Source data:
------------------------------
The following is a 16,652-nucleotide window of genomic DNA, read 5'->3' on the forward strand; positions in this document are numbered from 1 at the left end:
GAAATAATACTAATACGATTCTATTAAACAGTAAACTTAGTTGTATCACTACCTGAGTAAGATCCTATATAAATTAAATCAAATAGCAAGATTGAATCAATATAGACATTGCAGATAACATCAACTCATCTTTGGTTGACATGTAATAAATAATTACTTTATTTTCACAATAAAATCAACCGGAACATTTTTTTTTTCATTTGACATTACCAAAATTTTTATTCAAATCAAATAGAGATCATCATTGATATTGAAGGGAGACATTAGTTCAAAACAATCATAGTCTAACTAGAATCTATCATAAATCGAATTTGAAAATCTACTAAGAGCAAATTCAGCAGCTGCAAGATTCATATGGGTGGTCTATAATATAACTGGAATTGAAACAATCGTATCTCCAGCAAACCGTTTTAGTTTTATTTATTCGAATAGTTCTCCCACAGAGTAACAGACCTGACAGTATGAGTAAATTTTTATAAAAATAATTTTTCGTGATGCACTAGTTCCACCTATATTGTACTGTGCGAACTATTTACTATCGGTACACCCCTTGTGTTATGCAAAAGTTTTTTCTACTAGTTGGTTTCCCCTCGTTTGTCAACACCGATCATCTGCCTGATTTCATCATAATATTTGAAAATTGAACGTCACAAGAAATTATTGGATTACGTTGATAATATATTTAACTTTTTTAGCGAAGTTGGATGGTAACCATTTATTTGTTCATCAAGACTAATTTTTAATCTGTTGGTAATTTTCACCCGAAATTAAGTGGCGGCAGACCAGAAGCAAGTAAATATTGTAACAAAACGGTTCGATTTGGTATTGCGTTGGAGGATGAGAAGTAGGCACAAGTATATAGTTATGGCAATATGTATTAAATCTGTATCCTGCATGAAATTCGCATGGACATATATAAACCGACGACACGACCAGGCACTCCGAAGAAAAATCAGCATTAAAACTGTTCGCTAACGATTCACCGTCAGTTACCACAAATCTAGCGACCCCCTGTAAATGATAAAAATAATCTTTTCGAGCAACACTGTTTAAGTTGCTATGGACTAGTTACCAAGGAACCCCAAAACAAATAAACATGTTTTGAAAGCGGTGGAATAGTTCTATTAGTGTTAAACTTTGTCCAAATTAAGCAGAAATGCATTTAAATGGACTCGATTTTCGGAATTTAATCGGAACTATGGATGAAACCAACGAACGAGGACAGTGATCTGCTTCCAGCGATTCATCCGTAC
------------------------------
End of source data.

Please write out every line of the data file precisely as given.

The following is a 16,652-nucleotide window of genomic DNA, read 5'->3' on the forward strand; positions in this document are numbered from 1 at the left end:
GAAATAATACTAATACGATTCTATTAAACAGTAAACTTAGTTGTATCACTACCTGAGTAAGATCCTATATAAATTAAATCAAATAGCAAGATTGAATCAATATAGACATTGCAGATAACATCAACTCATCTTTGGTTGACATGTAATAAATAATTACTTTATTTTCACAATAAAATCAACCGGAACATTTTTTTTTTCATTTGACATTACCAAAATTTTTATTCAAATCAAATAGAGATCATCATTGATATTGAAGGGAGACATTAGTTCAAAACAATCATAGTCTAACTAGAATCTATCATAAATCGAATTTGAAAATCTACTAAGAGCAAATTCAGCAGCTGCAAGATTCATATGGGTGGTCTATAATATAACTGGAATTGAAACAATCGTATCTCCAGCAAACCGTTTTAGTTTTATTTATTCGAATAGTTCTCCCACAGAGTAACAGACCTGACAGTATGAGTAAATTTTTATAAAAATAATTTTTCGTGATGCACTAGTTCCACCTATATTGTACTGTGCGAACTATTTACTATCGGTACACCCCTTGTGTTATGCAAAAGTTTTTTCTACTAGTTGGTTTCCCCTCGTTTGTCAACACCGATCATCTGCCTGATTTCATCATAATATTTGAAAATTGAACGTCACAAGAAATTATTGGATTACGTTGATAATATATTTAACTTTTTTAGCGAAGTTGGATGGTAACCATTTATTTGTTCATCAAGACTAATTTTTAATCTGTTGGTAATTTTCACCCGAAATTAAGTGGCGGCAGACCAGAAGCAAGTAAATATTGTAACAAAACGGTTCGATTTGGTATTGCGTTGGAGGATGAGAAGTAGGCACAAGTATATAGTTATGGCAATATGTATTAAATCTGTATCCTGCATGAAATTCGCATGGACATATATAAACCGACGACACGACCAGGCACTCCGAAGAAAAATCAGCATTAAAACTGTTCGCTAACGATTCACCGTCAGTTACCACAAATCTAGCGACCCCCTGTAAATGATAAAAATAATCTTTTCGAGCAACACTGTTTAAGTTGCTATGGACTAGTTACCAAGGAACCCCAAAACAAATAAACATGTTTTGAAAGCGGTGGAATAGTTCTATTAGTGTTAAACTTTGTCCAAATTAAGCAGAAATGCATTTAAATGGACTCGATTTTCGGAATTTAATCGGAACTATGGATGAAACCAACGAACGAGGACAGTGATCTGCTTCCAGCGATTCATCCGTAC